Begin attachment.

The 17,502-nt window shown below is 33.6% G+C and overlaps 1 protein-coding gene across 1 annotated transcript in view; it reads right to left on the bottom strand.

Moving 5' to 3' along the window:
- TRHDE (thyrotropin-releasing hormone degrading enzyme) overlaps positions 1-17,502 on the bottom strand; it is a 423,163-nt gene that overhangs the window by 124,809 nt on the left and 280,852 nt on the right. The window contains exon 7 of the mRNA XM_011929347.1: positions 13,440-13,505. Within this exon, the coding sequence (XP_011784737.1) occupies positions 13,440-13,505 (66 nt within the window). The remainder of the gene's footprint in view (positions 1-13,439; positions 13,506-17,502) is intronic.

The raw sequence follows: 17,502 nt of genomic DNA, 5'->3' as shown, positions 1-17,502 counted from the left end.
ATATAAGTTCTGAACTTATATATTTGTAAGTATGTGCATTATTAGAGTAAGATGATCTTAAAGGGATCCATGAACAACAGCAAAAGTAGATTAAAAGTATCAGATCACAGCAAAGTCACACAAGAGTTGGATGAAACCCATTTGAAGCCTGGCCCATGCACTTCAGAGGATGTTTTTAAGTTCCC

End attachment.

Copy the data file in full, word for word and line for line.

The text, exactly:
The 17,502-nt window shown below is 33.6% G+C and overlaps 1 protein-coding gene across 1 annotated transcript in view; it reads right to left on the bottom strand.

Moving 5' to 3' along the window:
- TRHDE (thyrotropin-releasing hormone degrading enzyme) overlaps positions 1-17,502 on the bottom strand; it is a 423,163-nt gene that overhangs the window by 124,809 nt on the left and 280,852 nt on the right. The window contains exon 7 of the mRNA XM_011929347.1: positions 13,440-13,505. Within this exon, the coding sequence (XP_011784737.1) occupies positions 13,440-13,505 (66 nt within the window). The remainder of the gene's footprint in view (positions 1-13,439; positions 13,506-17,502) is intronic.

The raw sequence follows: 17,502 nt of genomic DNA, 5'->3' as shown, positions 1-17,502 counted from the left end.
ATATAAGTTCTGAACTTATATATTTGTAAGTATGTGCATTATTAGAGTAAGATGATCTTAAAGGGATCCATGAACAACAGCAAAAGTAGATTAAAAGTATCAGATCACAGCAAAGTCACACAAGAGTTGGATGAAACCCATTTGAAGCCTGGCCCATGCACTTCAGAGGATGTTTTTAAGTTCCC